Galactosemia is a rare genetic metabolic disorder (autosomal recessive mode of inheritance), that affects ability to metabolize the sugar galactose into glucose. Galactose makes up half of lactose, the sugar found in milk. The other sugar is glucose. Glucose is readily usable by the body but galactose needs an enzyme called

GALT to turn it into a sugar that the body can use. In nearly all people with this condition the body lacks the enzyme that is used in this process. If an infant with galactosemia is given milk, substances made from galactose build up in the infant's system. These substances damage the liver, brain, kidneys, and eyes.
Persons with galactosemia cannot tolerate any form of milk (human or animal). They must be careful about eating other foods containing galactose.

The carriers of the disorder will not get sick. But when two carriers have a child together there is a 1 in 4 chance (25%) the child will have galactosemia, a 2 in 4 chance (50%) the child will be a carrier of the disease, and a 1 in 4 chance (25%) the child will not be a carrier or have the disease. These are the chances with each birth. If one child in a family is diagnosed with Galactosemia then all children born before and/or after should also be tested. During pregnancy an amniocentesis test may detect if the infant has Galactosemia
Its incidence is about 1 per 40.000 to 60.000 births among Caucasians. The rate is different for other groups. It is much rarer in Japan and much more common in Italy. Galactosemia is also very common within the Irish population.

Infants affected by galactosemia typically present with symptoms of lethargy, vomiting, diarrhea, failure to thrive, and jaundice. None of these symptoms are specific to galactosemia, often leading to diagnostic delays.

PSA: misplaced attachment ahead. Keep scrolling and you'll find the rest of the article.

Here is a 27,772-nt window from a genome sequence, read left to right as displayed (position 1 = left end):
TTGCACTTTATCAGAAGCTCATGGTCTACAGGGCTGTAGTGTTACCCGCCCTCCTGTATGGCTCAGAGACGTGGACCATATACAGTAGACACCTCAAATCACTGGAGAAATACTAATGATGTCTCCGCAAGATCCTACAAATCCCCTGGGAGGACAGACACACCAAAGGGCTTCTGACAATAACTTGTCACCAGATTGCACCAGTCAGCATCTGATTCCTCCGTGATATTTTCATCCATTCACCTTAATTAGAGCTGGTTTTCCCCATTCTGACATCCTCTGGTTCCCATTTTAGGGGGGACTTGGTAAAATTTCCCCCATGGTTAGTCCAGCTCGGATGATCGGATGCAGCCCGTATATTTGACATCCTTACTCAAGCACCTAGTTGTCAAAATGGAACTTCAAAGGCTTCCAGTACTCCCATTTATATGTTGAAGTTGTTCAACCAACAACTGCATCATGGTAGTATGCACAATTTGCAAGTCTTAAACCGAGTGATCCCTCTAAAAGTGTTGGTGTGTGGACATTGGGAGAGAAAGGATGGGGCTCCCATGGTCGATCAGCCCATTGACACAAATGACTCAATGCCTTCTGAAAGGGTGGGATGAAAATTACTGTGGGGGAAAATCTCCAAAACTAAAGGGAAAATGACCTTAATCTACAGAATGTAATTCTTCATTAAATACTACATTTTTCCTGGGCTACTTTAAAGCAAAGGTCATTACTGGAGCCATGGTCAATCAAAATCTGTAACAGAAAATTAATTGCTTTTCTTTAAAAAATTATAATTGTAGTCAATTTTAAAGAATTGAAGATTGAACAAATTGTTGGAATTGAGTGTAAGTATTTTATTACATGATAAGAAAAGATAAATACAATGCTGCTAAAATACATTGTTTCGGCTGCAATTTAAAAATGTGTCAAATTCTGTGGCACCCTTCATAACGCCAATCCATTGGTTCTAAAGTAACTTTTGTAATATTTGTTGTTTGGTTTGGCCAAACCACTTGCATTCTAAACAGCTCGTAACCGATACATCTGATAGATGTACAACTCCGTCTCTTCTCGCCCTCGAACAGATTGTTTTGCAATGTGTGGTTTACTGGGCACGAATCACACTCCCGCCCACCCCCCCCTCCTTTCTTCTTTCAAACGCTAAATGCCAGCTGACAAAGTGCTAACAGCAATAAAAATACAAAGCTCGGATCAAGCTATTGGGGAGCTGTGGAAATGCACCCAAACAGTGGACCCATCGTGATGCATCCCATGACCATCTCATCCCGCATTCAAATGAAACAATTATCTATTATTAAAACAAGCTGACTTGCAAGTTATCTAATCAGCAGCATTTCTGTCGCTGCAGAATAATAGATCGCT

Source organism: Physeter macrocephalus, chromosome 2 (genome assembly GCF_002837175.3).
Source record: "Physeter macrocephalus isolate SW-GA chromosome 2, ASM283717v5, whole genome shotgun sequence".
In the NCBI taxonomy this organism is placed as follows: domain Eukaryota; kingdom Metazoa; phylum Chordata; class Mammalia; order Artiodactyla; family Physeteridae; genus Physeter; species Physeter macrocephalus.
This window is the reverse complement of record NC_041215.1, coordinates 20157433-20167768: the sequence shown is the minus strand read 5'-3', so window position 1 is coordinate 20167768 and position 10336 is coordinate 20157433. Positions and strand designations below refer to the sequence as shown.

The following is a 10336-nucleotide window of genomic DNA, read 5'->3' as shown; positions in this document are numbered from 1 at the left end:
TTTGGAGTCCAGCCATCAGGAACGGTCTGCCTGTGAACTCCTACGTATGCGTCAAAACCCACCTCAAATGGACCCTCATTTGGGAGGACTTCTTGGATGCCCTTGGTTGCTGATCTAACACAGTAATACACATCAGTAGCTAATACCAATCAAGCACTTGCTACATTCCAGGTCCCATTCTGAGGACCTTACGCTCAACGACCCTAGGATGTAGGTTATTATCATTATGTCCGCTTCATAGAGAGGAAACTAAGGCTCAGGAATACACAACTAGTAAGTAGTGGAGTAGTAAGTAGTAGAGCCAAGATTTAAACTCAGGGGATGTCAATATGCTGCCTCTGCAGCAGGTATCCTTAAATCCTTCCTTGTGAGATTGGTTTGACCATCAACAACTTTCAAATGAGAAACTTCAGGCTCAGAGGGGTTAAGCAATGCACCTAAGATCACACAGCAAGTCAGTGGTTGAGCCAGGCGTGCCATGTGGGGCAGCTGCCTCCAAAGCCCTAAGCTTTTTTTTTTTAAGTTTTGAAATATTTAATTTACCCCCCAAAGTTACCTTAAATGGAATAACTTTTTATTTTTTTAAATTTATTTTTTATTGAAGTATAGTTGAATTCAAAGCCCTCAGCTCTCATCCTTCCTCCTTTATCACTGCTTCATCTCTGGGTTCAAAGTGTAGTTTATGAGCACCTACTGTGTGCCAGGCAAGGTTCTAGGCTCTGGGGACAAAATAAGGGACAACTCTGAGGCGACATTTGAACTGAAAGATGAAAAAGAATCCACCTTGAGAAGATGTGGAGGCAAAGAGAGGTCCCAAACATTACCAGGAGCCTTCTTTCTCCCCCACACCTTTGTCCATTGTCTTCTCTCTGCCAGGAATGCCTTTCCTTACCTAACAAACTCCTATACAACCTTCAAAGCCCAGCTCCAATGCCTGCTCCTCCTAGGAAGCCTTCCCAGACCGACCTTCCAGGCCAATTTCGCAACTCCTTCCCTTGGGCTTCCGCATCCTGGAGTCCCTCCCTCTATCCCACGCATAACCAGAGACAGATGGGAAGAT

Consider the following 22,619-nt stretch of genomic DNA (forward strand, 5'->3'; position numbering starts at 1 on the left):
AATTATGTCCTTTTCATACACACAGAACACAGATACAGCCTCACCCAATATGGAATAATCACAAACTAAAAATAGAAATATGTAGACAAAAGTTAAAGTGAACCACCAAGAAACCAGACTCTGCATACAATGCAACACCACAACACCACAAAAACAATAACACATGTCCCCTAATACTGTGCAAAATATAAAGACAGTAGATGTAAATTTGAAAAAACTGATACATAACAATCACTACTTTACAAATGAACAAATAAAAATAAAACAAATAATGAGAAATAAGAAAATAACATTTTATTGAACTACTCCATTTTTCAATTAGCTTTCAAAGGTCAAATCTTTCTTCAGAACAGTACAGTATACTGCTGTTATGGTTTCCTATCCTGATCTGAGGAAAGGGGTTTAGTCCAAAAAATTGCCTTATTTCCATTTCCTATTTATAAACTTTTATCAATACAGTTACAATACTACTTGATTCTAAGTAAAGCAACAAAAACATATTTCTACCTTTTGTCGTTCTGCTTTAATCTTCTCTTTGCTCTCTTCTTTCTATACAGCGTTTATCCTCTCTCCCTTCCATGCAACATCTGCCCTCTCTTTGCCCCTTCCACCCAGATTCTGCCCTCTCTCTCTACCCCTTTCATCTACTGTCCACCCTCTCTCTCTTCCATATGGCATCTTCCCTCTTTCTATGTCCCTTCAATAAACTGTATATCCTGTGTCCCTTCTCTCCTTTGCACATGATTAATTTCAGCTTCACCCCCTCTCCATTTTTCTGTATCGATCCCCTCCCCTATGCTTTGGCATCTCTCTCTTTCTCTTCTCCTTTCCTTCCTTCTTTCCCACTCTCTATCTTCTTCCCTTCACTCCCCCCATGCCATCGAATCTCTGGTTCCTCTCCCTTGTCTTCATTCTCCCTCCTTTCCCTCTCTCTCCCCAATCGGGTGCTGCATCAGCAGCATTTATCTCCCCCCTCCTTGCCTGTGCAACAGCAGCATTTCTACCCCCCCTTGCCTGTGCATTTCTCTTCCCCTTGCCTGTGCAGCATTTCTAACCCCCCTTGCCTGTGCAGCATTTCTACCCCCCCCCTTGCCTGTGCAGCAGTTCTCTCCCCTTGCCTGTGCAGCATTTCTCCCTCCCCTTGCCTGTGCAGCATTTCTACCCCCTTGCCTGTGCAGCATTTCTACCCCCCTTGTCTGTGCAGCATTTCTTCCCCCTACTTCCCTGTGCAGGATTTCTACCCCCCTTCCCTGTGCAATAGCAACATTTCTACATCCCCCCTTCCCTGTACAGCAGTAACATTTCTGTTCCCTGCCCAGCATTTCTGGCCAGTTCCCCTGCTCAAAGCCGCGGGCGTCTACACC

Signs include:
• Amino acids in the urine and/or blood plasma (aminoaciduria)
• Enlarged liver (hepatomegaly)
• Fluid in the abdomen (ascites)
• Low blood sugar (hypoglycemia)
A galactosemia test is a blood test (from the heel of the infant) or urine test that checks for three enzymes that are needed to change galactose sugar that is found in milk and milk products-into glucose, a sugar that your body uses for energy. A person with galactosemia doesn't have one of these enzymes. This causes high levels of galactose in the blood or urine.

There are three forms of the disease:
• GALT 9p13 Galactose-1 phosphate uridyl transferase deficiency (classic galactosemia, the most common and most severe form)
• GALK1 17q24 galactokinase (galactokinase deficiency)
• GALE 1p36-p35 UDP galactose epimerase (galactose epimerase deficiency)
Galactosemia is normally first detected through newborn screening. Affected children can have serious, irreversible effects or even die within days from birth. It is important that newborns be screened for metabolic disorders without delay. Galactosemia can even be detected before any ingestion of galactose-containing formula or breast milk.

Tests include:
• Blood culture for bacteria infection (E. coli sepsis).
• Enzyme activity in the red blood cells.
• Ketones in the urine.
• Prenatal diagnosis by directly measuring the enzyme galactose-1-phosphate uridyl transferase.
• "Reducing substances" in the infant's urine, and normal or low blood sugar while the infant is being fed breast milk or a formula containing lactose.